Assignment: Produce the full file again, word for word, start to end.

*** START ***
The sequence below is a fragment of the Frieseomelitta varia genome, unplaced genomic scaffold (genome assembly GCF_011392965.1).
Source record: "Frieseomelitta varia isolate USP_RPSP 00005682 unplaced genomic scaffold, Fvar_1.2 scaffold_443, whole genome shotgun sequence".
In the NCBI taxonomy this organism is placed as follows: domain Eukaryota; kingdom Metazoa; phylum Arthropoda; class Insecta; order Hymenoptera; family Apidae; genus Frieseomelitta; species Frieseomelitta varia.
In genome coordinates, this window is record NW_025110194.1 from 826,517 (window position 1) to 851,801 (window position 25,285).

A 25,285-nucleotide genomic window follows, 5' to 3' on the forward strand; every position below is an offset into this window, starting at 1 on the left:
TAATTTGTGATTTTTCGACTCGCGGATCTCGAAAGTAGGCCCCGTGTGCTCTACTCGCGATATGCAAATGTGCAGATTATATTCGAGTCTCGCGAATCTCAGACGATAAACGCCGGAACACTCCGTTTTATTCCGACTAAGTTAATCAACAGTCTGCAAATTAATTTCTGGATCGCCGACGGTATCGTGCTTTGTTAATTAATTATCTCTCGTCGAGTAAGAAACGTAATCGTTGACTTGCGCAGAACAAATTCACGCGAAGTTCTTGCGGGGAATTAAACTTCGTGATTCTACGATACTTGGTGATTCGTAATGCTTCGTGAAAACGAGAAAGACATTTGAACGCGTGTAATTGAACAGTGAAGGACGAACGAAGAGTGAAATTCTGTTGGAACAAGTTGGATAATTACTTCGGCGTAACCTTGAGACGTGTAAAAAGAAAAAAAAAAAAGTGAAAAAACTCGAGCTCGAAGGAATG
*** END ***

The sequence below is a fragment of the Frieseomelitta varia genome, unplaced genomic scaffold (genome assembly GCF_011392965.1).
Source record: "Frieseomelitta varia isolate USP_RPSP 00005682 unplaced genomic scaffold, Fvar_1.2 scaffold_443, whole genome shotgun sequence".
In the NCBI taxonomy this organism is placed as follows: domain Eukaryota; kingdom Metazoa; phylum Arthropoda; class Insecta; order Hymenoptera; family Apidae; genus Frieseomelitta; species Frieseomelitta varia.
In genome coordinates, this window is record NW_025110194.1 from 826,517 (window position 1) to 851,801 (window position 25,285).

A 25,285-nucleotide genomic window follows, 5' to 3' on the forward strand; every position below is an offset into this window, starting at 1 on the left:
TAATTTGTGATTTTTCGACTCGCGGATCTCGAAAGTAGGCCCCGTGTGCTCTACTCGCGATATGCAAATGTGCAGATTATATTCGAGTCTCGCGAATCTCAGACGATAAACGCCGGAACACTCCGTTTTATTCCGACTAAGTTAATCAACAGTCTGCAAATTAATTTCTGGATCGCCGACGGTATCGTGCTTTGTTAATTAATTATCTCTCGTCGAGTAAGAAACGTAATCGTTGACTTGCGCAGAACAAATTCACGCGAAGTTCTTGCGGGGAATTAAACTTCGTGATTCTACGATACTTGGTGATTCGTAATGCTTCGTGAAAACGAGAAAGACATTTGAACGCGTGTAATTGAACAGTGAAGGACGAACGAAGAGTGAAATTCTGTTGGAACAAGTTGGATAATTACTTCGGCGTAACCTTGAGACGTGTAAAAAGAAAAAAAAAAAAGTGAAAAAACTCGAGCTCGAAGGAATG